Generally, the uncorrelated data model is conservative since the correlation between demand nodes and uncertainty propagation to the energy balance constraint are ignored. There is a significant reduction in system reliability for the uncorrelated data model in the low region of the protection factor, as shown in the results section. In addition, the price of robustness for three of the correlation types (negative, zero, and positive) varies. According to the results, the cost of design increases as the protection factor increases, while the probability of head constraint violations decreases. Additionally, as expected, the costs of the designs for negative correlation are lower than for zero correlation, and these are, in turn, lower than for positive correlation. This is because the correlation between node demands is a measure of how demand variation at each node is related. A positive correlation means the nodes are simultaneously at their maximum/minimum demand. A negative correlation means that when one node is at its maximum, the other is towards its minimum value. Therefore, designing a network with demand values that tend to vary in a similar manner is more expensive than those that vary differently.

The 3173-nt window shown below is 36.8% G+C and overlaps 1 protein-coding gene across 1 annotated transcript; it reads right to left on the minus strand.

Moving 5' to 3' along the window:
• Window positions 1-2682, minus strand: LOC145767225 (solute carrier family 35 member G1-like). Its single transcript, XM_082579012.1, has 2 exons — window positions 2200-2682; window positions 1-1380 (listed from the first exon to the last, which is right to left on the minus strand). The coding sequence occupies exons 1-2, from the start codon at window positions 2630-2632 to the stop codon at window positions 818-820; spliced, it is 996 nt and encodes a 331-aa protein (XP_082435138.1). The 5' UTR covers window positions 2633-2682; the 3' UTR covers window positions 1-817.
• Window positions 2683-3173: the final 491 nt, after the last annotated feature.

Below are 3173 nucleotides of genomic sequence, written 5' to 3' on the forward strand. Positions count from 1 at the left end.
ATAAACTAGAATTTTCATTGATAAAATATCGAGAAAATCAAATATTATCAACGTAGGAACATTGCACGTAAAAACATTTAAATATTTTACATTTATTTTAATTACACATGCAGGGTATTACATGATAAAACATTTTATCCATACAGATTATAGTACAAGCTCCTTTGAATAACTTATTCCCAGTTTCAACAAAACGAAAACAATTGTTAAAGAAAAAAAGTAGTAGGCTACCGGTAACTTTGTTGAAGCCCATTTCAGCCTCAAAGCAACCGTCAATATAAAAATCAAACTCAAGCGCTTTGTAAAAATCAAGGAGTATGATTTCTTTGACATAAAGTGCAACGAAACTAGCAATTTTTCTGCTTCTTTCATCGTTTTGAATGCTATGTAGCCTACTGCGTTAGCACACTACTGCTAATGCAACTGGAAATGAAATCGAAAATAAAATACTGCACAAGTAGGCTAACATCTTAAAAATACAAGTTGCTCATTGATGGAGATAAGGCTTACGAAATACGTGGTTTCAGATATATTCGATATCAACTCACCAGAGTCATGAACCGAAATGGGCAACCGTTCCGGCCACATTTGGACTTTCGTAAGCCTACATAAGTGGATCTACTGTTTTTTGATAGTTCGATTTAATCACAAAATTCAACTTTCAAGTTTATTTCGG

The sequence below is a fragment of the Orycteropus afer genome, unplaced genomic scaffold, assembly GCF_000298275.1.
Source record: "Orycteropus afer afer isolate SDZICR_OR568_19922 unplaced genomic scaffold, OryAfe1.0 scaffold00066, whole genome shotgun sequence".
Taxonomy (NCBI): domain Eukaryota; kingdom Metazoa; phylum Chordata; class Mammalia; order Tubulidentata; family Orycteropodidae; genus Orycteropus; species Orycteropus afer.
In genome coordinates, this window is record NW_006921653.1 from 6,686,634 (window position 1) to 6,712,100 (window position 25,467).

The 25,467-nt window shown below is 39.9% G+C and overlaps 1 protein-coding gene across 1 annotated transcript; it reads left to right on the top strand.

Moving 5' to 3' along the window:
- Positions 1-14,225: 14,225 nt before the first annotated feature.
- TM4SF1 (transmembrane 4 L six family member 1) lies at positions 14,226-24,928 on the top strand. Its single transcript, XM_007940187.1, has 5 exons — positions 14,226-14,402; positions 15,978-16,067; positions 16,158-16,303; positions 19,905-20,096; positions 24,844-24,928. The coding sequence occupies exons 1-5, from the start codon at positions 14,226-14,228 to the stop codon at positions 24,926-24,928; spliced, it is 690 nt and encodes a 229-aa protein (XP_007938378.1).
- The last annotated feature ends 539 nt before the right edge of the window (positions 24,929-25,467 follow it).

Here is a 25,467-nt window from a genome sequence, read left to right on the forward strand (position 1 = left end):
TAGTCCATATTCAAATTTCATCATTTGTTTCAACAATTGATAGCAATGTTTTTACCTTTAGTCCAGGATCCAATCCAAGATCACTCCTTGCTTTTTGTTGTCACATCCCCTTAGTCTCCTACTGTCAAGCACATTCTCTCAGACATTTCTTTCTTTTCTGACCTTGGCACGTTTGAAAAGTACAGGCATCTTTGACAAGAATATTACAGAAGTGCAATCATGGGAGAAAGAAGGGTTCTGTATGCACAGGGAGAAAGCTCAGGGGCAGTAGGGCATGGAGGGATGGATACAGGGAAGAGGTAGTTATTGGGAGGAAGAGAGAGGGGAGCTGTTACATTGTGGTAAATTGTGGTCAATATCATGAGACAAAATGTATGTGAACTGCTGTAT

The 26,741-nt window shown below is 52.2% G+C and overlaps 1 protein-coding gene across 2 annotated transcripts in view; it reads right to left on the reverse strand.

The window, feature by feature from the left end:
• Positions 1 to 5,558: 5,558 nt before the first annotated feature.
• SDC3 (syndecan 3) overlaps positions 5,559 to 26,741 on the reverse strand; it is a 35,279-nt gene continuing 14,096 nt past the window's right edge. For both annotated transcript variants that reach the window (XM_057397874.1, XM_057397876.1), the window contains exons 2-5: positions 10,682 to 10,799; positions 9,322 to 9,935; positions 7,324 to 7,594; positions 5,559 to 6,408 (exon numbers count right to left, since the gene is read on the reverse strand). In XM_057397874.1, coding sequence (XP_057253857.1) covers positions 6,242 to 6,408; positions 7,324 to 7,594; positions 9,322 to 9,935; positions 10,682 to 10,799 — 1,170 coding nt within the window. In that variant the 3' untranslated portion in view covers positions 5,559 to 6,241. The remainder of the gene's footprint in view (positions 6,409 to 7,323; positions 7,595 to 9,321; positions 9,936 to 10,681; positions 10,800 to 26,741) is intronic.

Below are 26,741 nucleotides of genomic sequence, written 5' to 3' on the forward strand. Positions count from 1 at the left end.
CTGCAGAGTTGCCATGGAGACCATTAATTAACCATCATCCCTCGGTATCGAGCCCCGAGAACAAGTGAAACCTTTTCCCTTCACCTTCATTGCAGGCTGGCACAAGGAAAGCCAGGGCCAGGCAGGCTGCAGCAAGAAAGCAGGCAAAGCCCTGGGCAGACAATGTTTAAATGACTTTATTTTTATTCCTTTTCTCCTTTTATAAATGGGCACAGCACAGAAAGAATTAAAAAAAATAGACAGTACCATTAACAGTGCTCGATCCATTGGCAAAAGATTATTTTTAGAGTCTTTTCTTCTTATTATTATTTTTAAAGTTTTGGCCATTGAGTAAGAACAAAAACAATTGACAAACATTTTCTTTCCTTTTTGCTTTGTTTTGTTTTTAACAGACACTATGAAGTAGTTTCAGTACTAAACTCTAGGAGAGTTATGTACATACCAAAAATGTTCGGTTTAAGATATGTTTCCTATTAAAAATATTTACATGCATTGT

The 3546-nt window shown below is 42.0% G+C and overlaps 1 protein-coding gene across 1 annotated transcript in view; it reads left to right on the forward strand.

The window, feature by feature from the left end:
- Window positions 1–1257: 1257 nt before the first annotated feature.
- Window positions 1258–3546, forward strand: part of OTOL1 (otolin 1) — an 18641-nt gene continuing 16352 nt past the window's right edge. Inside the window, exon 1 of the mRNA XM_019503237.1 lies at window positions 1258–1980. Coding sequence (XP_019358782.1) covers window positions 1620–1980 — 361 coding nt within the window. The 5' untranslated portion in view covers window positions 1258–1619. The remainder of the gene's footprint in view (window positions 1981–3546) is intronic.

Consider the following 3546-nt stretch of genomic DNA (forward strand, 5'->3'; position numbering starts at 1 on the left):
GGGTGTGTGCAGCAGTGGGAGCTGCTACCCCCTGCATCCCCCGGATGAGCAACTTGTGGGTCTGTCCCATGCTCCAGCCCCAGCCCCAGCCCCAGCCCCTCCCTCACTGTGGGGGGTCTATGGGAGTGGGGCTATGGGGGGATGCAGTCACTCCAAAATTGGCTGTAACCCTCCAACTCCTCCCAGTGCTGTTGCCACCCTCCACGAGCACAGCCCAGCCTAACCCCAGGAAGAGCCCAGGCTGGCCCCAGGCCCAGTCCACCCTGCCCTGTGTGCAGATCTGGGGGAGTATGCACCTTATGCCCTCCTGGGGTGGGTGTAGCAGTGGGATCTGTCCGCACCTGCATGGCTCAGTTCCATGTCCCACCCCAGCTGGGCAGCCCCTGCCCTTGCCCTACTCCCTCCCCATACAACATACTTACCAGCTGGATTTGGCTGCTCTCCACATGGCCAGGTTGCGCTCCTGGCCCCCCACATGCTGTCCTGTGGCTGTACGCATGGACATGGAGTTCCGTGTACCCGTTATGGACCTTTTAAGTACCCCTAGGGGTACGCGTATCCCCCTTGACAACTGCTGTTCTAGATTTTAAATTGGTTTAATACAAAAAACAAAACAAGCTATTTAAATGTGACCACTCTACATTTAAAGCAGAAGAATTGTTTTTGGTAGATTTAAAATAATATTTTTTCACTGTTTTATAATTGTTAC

5. Conclusions